The battle for house-hunting eyeballs is heating up.
Rupert Murdoch's News Corp. announced Tuesday a $950-million agreement to buy the nation's third-largest online real estate listing company, Move Inc., marrying the parent company of the Wall Street Journal with the Realtor.com website, which drew 26 million would-be home buyers last month.
It's a bid to help Murdoch's publishing company diversify in the wake of its split from 21st Century Fox. It's also a bid to create a viable competitor to online real estate giants Zillow and Trulia, which are themselves merging.
The online real estate business is growing fast as agents and brokers shift ever greater chunks of their $14 billion in annual advertising dollars away from print and into data-rich digital and mobile platforms. That spending, though, is scattered across hundreds of local and national sites, and if big portals like Move's Realtor.com can consolidate it, there's profit to be made, News Corp. Chief Executive Robert Thomson told analysts Tuesday.
"We believe there is a massive market opportunity in the U.S. for online real estate revenue," he said. "This market is in the early stages of development."
The same thinking is driving Zillow and Trulia, which in July announced plans for a $3.5-billion merger designed to give them a big slice of the advertising pie. Both sites long ago surpassed Realtor.com in traffic, and combined drew nearly four times as many unique visitors last month as Move's network, according to online data service ComScore.
But Move's Realtor.com is still the third-busiest site by far, and it has a big asset in its long partnership with the National Assn. of Realtors. The industry's biggest trade group gives it up-to-the-minute access to nearly all of the country's multiple listing services — providing for more accurate listings, says Move Chief Executive Steve Berkowitz — and a strong brand name to boot.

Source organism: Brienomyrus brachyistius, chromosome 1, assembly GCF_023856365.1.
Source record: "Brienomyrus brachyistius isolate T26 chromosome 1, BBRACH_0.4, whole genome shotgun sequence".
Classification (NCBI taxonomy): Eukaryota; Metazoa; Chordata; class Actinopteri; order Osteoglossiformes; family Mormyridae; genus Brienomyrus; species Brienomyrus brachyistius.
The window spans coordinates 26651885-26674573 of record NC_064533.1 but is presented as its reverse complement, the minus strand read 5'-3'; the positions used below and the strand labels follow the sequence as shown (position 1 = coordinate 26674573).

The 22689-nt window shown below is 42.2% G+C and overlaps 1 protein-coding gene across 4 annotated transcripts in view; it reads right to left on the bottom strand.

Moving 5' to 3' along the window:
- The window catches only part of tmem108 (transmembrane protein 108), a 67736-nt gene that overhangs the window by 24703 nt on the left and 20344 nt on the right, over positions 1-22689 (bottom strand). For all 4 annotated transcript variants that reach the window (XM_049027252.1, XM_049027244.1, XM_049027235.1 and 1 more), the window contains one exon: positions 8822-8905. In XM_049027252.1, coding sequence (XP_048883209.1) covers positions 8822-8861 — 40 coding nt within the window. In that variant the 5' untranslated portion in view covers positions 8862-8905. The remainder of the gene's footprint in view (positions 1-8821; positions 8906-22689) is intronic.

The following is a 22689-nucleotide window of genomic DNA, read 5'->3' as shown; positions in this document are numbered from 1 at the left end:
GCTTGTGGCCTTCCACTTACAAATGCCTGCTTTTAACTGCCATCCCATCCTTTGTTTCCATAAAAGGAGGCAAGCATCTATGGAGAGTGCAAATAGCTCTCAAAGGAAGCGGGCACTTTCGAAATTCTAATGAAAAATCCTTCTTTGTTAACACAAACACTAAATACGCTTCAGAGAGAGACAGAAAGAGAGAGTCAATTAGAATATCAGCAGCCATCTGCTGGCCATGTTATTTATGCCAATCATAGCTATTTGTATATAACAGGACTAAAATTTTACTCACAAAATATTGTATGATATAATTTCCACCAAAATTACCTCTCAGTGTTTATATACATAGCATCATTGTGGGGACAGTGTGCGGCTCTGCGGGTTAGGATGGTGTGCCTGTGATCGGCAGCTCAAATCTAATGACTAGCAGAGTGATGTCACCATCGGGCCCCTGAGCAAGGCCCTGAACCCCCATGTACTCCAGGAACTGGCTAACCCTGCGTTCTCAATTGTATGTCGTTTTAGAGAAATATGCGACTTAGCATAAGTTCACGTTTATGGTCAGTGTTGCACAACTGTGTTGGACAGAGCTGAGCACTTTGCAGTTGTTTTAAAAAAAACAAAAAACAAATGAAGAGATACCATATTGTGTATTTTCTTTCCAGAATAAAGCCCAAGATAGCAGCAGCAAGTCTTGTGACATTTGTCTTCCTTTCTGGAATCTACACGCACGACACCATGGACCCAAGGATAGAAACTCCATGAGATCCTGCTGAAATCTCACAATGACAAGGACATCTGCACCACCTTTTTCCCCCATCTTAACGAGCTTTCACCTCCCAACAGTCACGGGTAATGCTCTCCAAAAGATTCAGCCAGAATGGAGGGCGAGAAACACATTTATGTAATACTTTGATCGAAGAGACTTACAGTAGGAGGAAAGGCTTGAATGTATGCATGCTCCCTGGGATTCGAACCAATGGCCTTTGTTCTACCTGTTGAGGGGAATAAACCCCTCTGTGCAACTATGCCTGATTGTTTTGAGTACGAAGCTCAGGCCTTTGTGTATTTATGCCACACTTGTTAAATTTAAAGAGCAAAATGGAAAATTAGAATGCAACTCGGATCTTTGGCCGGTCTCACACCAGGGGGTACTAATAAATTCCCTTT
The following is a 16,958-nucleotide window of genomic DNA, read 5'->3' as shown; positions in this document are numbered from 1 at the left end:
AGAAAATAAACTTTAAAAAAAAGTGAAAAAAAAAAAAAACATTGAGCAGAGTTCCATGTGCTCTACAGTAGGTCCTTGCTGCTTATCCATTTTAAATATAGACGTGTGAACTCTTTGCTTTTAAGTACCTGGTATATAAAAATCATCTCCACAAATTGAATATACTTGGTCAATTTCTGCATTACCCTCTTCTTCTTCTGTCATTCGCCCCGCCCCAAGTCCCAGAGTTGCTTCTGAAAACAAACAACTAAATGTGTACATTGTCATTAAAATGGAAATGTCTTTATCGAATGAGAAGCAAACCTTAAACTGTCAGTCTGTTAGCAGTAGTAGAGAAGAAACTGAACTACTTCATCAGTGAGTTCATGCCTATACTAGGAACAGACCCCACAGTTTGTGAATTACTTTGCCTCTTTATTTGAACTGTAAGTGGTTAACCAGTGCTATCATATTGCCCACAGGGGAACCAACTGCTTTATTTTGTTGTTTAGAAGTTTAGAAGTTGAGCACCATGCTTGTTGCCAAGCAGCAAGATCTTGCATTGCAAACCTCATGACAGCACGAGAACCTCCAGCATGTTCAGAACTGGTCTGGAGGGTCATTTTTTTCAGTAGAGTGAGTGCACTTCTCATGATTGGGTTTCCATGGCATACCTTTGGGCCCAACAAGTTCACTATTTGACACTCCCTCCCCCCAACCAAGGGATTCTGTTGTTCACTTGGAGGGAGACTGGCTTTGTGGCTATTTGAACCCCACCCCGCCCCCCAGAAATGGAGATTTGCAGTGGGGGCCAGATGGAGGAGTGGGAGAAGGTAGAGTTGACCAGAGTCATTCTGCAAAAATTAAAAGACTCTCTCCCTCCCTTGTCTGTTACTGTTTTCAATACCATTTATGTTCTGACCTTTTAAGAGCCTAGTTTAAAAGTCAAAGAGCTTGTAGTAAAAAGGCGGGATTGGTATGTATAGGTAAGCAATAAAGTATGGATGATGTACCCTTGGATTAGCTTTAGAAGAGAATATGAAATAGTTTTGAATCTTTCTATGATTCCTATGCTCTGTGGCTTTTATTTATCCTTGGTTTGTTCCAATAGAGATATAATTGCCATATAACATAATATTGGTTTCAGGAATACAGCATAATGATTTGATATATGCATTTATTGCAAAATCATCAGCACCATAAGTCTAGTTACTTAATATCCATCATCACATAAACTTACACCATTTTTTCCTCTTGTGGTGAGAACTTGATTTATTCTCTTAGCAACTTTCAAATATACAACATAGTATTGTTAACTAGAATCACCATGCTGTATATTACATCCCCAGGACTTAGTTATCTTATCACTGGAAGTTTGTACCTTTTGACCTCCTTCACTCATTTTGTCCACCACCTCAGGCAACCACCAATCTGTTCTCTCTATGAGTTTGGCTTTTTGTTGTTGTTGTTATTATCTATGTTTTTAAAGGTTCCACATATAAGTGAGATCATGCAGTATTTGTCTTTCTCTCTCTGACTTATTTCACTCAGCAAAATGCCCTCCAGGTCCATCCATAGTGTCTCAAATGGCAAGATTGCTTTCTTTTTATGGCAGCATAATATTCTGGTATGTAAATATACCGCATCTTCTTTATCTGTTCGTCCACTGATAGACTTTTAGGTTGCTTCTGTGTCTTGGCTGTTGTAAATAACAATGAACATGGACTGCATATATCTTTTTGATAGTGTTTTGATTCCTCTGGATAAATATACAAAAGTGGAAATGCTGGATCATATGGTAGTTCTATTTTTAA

The deal with News Corp. will provide back-office support and the expertise of News Corp.-owned REA Group, the leading property website in Australia. It will also give Realtor.com a broad marketing platform on the Wall Street Journal's digital network, which averages 500 million page views a month.
"We intend to use our media platforms and compelling content to turbo-charge traffic growth and create the most successful real estate website in the U.S.," Thomson said. "We certainly expect this deal to amount to far more than the sum of its parts."
It will be a tall order for the News Corp.-Move tie-up to match Zillow and Trulia in the marketplace, said Brian Boero, who tracks the online listing business at consulting firm 1000Watt in Oakland. But the company is expected to be strong enough to survive as a viable competitor.
The real success of the deal will come down to how well News Corp. is able to manage the agreement with the National Assn. of Realtors, which provides Move with its competitive advantage but has at times also blocked innovations — such as the home value estimate that powered Zillow to its early prominence.
"[The partnership] is their greatest advantage and their greatest weakness in the same breath," Boero said.
For its part, the Realtors Assn., which has voiced concerns about the Zillow-Trulia merger, said Tuesday that it supported the News Corp.-Move deal.
It ought to, said Steve Murray, president of Real Trends, a real estate research and consulting firm in Castle Rock, Colo. Teaming up with one of the biggest names in business media should help broaden the reach of Realtor.com, he said, and give agents some leverage should the combined Zillow and Trulia try to flex their marketing muscle.
"This will increase and enhance competition," he said. "That's a very positive thing."